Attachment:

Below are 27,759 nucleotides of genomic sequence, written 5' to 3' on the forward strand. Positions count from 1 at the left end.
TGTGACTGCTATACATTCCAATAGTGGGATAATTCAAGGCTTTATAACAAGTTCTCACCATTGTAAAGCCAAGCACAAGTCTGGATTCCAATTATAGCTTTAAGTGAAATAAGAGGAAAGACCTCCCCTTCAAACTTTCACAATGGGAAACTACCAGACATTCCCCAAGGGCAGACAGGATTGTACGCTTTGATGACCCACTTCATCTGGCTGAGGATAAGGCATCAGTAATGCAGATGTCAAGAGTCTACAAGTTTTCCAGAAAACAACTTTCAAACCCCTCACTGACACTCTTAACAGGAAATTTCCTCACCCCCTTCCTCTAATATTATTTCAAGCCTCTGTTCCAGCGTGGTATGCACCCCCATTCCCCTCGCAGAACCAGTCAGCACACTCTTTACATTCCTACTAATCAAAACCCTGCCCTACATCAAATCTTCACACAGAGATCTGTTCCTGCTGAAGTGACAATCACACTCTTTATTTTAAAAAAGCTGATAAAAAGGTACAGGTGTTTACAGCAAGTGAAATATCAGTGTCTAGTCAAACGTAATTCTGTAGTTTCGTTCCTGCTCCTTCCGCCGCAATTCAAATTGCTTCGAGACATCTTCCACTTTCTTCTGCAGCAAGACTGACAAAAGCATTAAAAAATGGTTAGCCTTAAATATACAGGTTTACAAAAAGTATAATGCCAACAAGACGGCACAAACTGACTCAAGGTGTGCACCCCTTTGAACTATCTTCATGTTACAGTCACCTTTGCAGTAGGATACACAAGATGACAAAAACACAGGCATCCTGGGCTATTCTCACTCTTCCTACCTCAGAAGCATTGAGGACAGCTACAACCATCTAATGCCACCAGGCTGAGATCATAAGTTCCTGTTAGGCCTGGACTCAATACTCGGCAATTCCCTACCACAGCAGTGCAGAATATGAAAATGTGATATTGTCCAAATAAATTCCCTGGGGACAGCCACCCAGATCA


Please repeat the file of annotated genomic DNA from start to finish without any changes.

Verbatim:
Below are 27,759 nucleotides of genomic sequence, written 5' to 3' on the forward strand. Positions count from 1 at the left end.
TGTGACTGCTATACATTCCAATAGTGGGATAATTCAAGGCTTTATAACAAGTTCTCACCATTGTAAAGCCAAGCACAAGTCTGGATTCCAATTATAGCTTTAAGTGAAATAAGAGGAAAGACCTCCCCTTCAAACTTTCACAATGGGAAACTACCAGACATTCCCCAAGGGCAGACAGGATTGTACGCTTTGATGACCCACTTCATCTGGCTGAGGATAAGGCATCAGTAATGCAGATGTCAAGAGTCTACAAGTTTTCCAGAAAACAACTTTCAAACCCCTCACTGACACTCTTAACAGGAAATTTCCTCACCCCCTTCCTCTAATATTATTTCAAGCCTCTGTTCCAGCGTGGTATGCACCCCCATTCCCCTCGCAGAACCAGTCAGCACACTCTTTACATTCCTACTAATCAAAACCCTGCCCTACATCAAATCTTCACACAGAGATCTGTTCCTGCTGAAGTGACAATCACACTCTTTATTTTAAAAAAGCTGATAAAAAGGTACAGGTGTTTACAGCAAGTGAAATATCAGTGTCTAGTCAAACGTAATTCTGTAGTTTCGTTCCTGCTCCTTCCGCCGCAATTCAAATTGCTTCGAGACATCTTCCACTTTCTTCTGCAGCAAGACTGACAAAAGCATTAAAAAATGGTTAGCCTTAAATATACAGGTTTACAAAAAGTATAATGCCAACAAGACGGCACAAACTGACTCAAGGTGTGCACCCCTTTGAACTATCTTCATGTTACAGTCACCTTTGCAGTAGGATACACAAGATGACAAAAACACAGGCATCCTGGGCTATTCTCACTCTTCCTACCTCAGAAGCATTGAGGACAGCTACAACCATCTAATGCCACCAGGCTGAGATCATAAGTTCCTGTTAGGCCTGGACTCAATACTCGGCAATTCCCTACCACAGCAGTGCAGAATATGAAAATGTGATATTGTCCAAATAAATTCCCTGGGGACAGCCACCCAGATCA